Wednesday, December 12, 2007
Thursday, December 6, 2007
Yesterday I had the privilege of visiting a poor village called Isopo. A week from tomorrow a group of 20 will be traveling down here from my college. They will spend 8 days serving these people and this country that I have fallen so head over heels for. We will spend Sunday of the trip in this village. (Isopo) We make it a rule to visit each of the places we intend to take groups BEFORE the group actually arrives. We would never want to take people into a situation we aren't 100% sure is safe. So Jen, Dorian, and a preacher friend jumped in the car with me to make the maybe 20 mile journey. 20 miles...sounds close right....sure in theory. However, in actuality it was FOREVER away because the road we had to travel down was absolutely the worst road I've ever been on. I am a farm girl born and raised on no name back roads and I've spent close to a year traveling on whatever roads necessary to take us where we needed to go. I feel certain though that none of that comes close to this road. It was made up purely of rocks, dirt, and more craters, crevices, and cracks than even the moon can possess. Due to the conditions of the road we were forced to drive at a snails pace or risk shaking our innards loose. When we finally made it down the road (an hour later) we came to the church we were going to visit. It literally was made of a few rickety looking wooden poles. Then they had wrapped some very thin and old tin around the poles to make the walls. The "walls" came up to my head and stopped. After that it was open until you reached the ceiling which was made up of the same tin. It had a dirt floor that was littered with broken glass and trash. However, I couldn't quit thinking of how different it would be if our churches worried less about the structure we worship in and more about the worship itself. What if we spent less on the building and more on those in the building. After being at the church we had a chance to visit and build relationships with some of the people in the community. I was once again humbled and amazed by the conditions that some live in. I was shocked by the condition of their roads and the modest way of life. It was an amazing day and I look forward to working there with the group!
The path we walked down when the car could go no farther.
Some sweet kiddos on the side of the road....all alone!
Wednesday, December 5, 2007
During the last part of my time home I received an e mail from Karen. She was asked to send me a message to see if I would be willing to participate in Eduardo's graduation with him. I gladly accepted and said I would do whatever I needed to do once I got back. Well.... I didn't know what that meant UNTIL I got back. Once I got home I found out that I was to walk him down the aisle while he got his diploma and then had to dance with him afterwards in front of everyone. They then dropped the bomb on me that I had to wear a dress, heels, and jewelry! So graduation day (dec. 1st) came and I ...like the good girl I am.... woke up early and got ready. I called in a friend favor and made Jen go with me. :) I mean lets be honest a Honduran graduation by myself did not sound appealing. So we went and of course sat waiting for an hour and a half before it actually started. However, as things began it became obvious how big of a deal this graduation thing is in this country. It is huge for kids here to have a degree. So the longer I sat there the more honored I felt. Being the one asked to stand up with him was a big deal and I was privileged to play a part. They called his name and I stood up to meet him. I walked straight to him and planted a big on kiss on his cheek in front of God and everyone. Clearly a bit embarrassed he still proudly threw his arm through mine and walked with me to the front. After he had officially graduated and such it was time for the big dance. We all went outside onto this black top area and paired up. The music began and suddenly whether I knew the dance or not we were waltzing around. Eduardo was proud as a peacock as he slipped his little hand in mine and spun me around and around. So even though I missed almost every word spoken during the actual graduation and felt majorly out of place in a sea of dark faces ...it was worth every minute to play such an important role in his life. We finished the day off with lunch, photos, and just fun. I had to sign some papers as Eduardo's official witness and then we got to leave. However, the memory of that day will stay with me for years to come.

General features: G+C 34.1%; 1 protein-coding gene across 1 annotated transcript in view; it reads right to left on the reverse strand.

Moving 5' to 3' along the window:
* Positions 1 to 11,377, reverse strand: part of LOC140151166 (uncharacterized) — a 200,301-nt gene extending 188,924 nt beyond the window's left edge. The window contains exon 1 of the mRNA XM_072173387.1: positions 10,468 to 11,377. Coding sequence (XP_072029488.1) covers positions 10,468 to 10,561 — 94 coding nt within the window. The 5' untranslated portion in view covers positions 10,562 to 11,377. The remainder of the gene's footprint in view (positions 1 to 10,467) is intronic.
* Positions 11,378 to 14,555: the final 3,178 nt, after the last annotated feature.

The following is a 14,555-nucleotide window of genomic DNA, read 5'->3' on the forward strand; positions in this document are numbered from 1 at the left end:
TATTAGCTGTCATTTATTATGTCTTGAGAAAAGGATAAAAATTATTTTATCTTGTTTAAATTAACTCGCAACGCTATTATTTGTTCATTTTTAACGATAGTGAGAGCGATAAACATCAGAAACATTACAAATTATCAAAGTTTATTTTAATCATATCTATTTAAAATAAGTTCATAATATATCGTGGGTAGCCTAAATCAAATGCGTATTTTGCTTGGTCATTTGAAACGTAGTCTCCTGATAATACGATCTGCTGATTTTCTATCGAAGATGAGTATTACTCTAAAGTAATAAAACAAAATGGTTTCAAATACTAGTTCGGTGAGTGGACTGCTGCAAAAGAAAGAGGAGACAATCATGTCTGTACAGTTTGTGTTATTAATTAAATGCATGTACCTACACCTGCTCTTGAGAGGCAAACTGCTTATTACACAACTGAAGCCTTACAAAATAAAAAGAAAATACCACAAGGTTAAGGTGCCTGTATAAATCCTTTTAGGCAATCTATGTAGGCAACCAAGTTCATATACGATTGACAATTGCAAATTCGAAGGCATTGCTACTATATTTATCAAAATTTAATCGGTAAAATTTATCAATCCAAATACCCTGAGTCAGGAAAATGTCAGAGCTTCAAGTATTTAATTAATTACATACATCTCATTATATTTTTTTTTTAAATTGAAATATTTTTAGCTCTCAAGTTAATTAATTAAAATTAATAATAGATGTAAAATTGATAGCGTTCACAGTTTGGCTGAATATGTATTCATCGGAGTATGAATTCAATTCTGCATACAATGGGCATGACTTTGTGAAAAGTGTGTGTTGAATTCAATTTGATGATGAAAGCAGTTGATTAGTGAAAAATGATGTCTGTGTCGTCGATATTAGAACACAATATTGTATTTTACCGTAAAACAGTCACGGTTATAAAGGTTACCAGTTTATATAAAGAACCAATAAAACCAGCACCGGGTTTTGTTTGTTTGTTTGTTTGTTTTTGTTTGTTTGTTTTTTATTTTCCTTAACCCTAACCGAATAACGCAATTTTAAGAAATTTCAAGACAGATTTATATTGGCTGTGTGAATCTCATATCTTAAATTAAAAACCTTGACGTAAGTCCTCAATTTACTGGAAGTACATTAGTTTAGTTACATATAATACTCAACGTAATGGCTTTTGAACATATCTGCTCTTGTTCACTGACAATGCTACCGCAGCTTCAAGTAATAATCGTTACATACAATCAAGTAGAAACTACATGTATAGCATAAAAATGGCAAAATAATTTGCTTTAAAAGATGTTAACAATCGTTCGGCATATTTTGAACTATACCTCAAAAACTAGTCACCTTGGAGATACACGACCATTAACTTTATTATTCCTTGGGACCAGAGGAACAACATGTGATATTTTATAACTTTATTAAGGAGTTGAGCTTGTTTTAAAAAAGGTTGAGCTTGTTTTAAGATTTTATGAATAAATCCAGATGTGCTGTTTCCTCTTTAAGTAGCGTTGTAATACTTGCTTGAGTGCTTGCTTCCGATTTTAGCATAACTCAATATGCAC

Tuesday, December 4, 2007
God painted the most beautiful sunset on the night of my homecoming. :) I've been here a week and it feels more like a day has gone by. I have fallen back into the routine way of life here. Let me tell you some conclusions I've come to....1. The internet still stinks 2. The water pressure and water temperature is worse 3. Guacamole is still 100 times better here than in the states 4. people still drive like crazy people. 5. No mas is still my most used spanish phrase 6. The kids are as cute as ever 7. Spanish still makes my head hurt!:) 8. sunsets are best here 9. being a mom to little ones who have never known the definition of that word before is simply the greatest honor God could have ever bestowed upon me.